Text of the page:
In this Tour Tips segment, the psychedelic rock band, The Mammoths, recommends advice for being a musician on the road. You can check out the tips, after the break.
1. Stay with your friends’ relatives
Sleeping in a hotel room every night with four dudes and a dog can get exhausting and expensive. We’ve found that our relatives and/or friends’ relatives are more than likely recent empty nesters, and are thrilled to take in smelly band guys for an evening. Polite conversation, smiles, and eye contact can usually be exchanged for individual beds, homecooked meals, and unlimited beer. So find that crazy Aunt and unlock your full road potential.
2. Do Stuff
Driving across the country for weeks at a time is draining. However, it’s important to remember how lucky you are to see more of the world than the vast majority of people. Wake up a little early and see the local attractions in the area before soundcheck – whether it be a body of water, hike, or neighborhood bar. It’s worth it to see the sites and meet as many people as you can!
3. Look out for State Lines/ Border Crossings
As state laws are constantly changing and you’re crossing one to five state lines in the van, it’s smart to be aware of what’s in your vehicle and what’s legal in each state. If you happen to get pulled over in a not-so-legal state, make sure someone in your touring party can pull a Super Troopers. Right meow!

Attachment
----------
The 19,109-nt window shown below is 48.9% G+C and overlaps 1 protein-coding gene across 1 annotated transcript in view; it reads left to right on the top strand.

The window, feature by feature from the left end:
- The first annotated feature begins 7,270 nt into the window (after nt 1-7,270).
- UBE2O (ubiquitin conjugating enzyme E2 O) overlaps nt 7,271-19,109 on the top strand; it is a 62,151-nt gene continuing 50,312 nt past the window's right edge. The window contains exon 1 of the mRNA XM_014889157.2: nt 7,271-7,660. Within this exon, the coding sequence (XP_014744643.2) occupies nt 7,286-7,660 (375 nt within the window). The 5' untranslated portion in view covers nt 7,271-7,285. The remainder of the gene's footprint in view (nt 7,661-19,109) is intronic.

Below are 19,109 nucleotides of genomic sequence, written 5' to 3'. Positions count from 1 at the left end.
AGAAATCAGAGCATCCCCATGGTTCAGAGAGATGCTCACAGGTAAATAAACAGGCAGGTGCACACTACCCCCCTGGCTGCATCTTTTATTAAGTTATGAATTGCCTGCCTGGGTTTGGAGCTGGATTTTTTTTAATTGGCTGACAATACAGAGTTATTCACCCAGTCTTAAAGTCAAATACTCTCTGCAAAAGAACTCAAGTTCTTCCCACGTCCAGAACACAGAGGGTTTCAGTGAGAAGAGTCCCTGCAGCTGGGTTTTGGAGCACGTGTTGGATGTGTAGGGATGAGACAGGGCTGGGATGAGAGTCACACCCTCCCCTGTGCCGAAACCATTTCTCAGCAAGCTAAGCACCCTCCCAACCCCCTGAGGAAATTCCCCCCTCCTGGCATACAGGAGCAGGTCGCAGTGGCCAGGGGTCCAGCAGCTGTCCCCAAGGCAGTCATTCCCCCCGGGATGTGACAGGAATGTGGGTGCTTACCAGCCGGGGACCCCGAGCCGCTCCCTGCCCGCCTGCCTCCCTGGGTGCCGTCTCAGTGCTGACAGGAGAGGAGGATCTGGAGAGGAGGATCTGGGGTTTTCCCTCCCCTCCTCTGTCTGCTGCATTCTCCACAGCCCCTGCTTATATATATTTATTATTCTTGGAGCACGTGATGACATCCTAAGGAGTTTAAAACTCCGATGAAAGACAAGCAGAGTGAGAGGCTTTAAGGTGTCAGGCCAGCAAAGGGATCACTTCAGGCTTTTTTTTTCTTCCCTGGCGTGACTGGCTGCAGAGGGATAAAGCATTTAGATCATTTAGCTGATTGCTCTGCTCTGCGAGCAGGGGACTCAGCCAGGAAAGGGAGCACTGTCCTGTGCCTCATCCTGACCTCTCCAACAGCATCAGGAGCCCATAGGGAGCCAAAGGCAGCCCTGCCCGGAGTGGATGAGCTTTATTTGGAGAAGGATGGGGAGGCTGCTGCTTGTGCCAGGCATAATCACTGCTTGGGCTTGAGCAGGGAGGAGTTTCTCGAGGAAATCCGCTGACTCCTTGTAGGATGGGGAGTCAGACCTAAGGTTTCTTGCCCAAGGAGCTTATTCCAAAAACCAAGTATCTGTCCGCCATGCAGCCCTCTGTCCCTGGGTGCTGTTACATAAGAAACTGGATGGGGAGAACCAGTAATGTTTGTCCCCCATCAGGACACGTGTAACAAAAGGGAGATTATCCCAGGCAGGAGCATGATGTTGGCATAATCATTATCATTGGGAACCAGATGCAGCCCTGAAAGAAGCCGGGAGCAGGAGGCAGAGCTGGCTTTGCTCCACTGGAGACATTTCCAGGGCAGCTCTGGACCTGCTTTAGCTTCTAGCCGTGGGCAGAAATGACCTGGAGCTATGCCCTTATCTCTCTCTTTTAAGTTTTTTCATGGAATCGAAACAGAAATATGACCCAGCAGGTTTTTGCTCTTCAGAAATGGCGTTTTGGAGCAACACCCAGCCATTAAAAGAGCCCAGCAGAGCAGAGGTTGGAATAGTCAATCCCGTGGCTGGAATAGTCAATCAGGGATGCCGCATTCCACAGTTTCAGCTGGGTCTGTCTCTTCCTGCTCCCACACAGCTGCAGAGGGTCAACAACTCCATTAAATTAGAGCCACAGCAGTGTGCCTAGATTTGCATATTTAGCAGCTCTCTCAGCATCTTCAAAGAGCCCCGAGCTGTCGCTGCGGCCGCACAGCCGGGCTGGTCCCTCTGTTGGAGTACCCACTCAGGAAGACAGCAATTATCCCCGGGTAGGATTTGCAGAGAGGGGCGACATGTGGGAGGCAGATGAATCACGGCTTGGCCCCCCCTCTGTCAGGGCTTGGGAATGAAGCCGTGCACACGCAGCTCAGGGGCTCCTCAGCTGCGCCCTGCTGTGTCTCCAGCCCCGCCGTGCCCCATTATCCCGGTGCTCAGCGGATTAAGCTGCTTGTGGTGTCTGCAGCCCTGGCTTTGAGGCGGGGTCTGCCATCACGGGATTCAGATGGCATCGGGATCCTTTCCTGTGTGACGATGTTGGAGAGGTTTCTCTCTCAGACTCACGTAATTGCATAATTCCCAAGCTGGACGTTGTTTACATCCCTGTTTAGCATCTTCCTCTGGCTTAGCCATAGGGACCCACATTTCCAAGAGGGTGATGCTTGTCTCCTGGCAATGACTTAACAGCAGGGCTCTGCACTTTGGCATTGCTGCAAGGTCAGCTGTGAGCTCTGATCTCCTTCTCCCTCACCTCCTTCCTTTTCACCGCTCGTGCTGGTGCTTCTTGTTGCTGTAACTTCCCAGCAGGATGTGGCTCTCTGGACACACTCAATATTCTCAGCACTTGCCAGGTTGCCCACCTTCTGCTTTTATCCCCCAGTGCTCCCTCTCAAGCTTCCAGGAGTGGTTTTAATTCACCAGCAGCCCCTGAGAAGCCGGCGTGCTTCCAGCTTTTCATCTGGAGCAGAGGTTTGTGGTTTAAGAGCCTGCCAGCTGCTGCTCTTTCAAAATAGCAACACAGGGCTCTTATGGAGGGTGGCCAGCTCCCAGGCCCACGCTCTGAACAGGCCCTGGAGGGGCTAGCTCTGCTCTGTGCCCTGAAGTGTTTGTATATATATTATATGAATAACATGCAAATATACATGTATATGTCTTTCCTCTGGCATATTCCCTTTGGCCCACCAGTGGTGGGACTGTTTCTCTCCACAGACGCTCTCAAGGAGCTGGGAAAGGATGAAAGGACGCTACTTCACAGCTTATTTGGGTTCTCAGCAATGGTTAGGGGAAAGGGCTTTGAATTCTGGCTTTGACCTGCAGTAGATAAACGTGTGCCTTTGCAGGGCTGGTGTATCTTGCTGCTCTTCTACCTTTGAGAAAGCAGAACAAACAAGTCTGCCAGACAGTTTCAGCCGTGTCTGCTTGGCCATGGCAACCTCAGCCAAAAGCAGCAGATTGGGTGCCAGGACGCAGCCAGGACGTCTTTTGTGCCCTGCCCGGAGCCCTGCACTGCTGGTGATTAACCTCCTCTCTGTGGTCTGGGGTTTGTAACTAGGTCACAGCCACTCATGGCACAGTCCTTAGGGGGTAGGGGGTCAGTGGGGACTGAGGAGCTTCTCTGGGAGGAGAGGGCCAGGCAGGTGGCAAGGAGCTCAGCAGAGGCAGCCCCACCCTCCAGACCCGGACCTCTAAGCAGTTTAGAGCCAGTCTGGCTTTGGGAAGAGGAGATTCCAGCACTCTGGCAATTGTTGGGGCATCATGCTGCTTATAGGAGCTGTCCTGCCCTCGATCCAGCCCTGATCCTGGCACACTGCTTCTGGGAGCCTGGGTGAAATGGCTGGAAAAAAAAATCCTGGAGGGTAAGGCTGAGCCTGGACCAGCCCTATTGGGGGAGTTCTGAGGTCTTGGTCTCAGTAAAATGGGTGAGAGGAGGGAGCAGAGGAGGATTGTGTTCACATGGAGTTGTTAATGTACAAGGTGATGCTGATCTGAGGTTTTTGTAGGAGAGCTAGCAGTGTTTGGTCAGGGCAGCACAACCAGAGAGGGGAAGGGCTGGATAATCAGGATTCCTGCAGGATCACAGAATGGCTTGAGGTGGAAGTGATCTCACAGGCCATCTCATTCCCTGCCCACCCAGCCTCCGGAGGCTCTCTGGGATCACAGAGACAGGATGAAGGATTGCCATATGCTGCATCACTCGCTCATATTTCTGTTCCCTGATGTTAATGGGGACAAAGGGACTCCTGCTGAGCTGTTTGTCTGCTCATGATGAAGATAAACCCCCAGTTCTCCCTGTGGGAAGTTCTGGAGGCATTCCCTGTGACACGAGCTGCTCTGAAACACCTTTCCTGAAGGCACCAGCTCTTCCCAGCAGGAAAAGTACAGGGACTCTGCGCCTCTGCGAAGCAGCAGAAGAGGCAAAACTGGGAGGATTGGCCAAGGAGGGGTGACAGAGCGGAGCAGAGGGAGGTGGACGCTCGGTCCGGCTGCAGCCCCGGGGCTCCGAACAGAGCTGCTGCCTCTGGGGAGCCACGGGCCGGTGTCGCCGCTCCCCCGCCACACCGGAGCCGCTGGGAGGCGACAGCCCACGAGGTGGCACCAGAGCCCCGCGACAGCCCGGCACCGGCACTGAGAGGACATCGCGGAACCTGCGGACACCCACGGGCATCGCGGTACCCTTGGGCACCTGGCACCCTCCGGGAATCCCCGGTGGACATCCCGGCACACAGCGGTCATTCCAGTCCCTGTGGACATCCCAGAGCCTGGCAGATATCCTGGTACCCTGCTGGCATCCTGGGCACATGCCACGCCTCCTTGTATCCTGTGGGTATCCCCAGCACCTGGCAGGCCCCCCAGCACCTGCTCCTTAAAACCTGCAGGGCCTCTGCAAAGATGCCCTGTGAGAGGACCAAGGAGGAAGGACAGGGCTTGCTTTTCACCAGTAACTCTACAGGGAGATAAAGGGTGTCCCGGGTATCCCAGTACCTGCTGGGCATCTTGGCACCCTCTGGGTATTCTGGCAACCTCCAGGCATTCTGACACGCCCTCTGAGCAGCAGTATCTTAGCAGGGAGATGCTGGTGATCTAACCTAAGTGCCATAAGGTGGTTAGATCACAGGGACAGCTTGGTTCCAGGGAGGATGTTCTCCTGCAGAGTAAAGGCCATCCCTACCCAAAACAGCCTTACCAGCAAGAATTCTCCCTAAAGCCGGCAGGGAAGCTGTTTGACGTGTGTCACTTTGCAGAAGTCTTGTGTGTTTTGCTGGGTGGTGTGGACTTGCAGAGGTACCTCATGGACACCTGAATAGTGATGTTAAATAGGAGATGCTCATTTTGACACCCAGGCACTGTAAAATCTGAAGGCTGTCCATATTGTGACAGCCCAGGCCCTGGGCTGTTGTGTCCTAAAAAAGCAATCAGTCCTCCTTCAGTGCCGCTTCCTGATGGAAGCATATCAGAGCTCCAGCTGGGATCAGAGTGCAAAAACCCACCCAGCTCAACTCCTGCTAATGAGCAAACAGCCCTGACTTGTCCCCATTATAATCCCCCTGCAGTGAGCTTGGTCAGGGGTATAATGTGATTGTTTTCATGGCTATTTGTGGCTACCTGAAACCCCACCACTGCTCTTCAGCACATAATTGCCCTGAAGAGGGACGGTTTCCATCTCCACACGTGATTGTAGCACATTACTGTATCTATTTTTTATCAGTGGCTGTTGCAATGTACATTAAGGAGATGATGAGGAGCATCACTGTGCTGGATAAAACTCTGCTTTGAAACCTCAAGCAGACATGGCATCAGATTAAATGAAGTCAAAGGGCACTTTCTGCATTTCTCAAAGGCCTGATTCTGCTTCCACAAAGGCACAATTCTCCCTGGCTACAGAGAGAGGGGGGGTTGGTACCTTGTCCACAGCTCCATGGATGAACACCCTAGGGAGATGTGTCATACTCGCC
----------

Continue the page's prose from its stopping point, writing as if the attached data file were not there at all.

4. Remember when you are the opening band
Opening for a bigger band is always fun and exciting. The goal is to convert the headlining band’s fans and have them catch you the next time you’re in their city. Always be respectful of the headlining band and don’t drink their beer unless they give you permission. We may or may not have learned this the hard way on our first tour (six weeks omg!). Turns out that they were not actually mad, completely sober, and did not want the alcohol provided by the venue. They admitted to it after we showed up with a case of fancy IPAs as a peace offering in the next city :-).
5. Be open and make friends along the way
Lots of folks on the road will be full of it (looking at you NYC cab driver who moonlights as a talent scout for RCA records), but most people are genuine and love to help touring bands. Storytime – we recently played in Pensacola, FL on a holiday weekend with no place to stay. A complete stranger DM’d us and told us to come to his bar before our show. We showed up and this dude paid for our meals, beers, and gave us the keys to his brewery so we could sleep on his couches after our gig. Moral of the story – be smart and safe, but take opportunities when they fall into your lap.
(photo credit: Kate Blaising)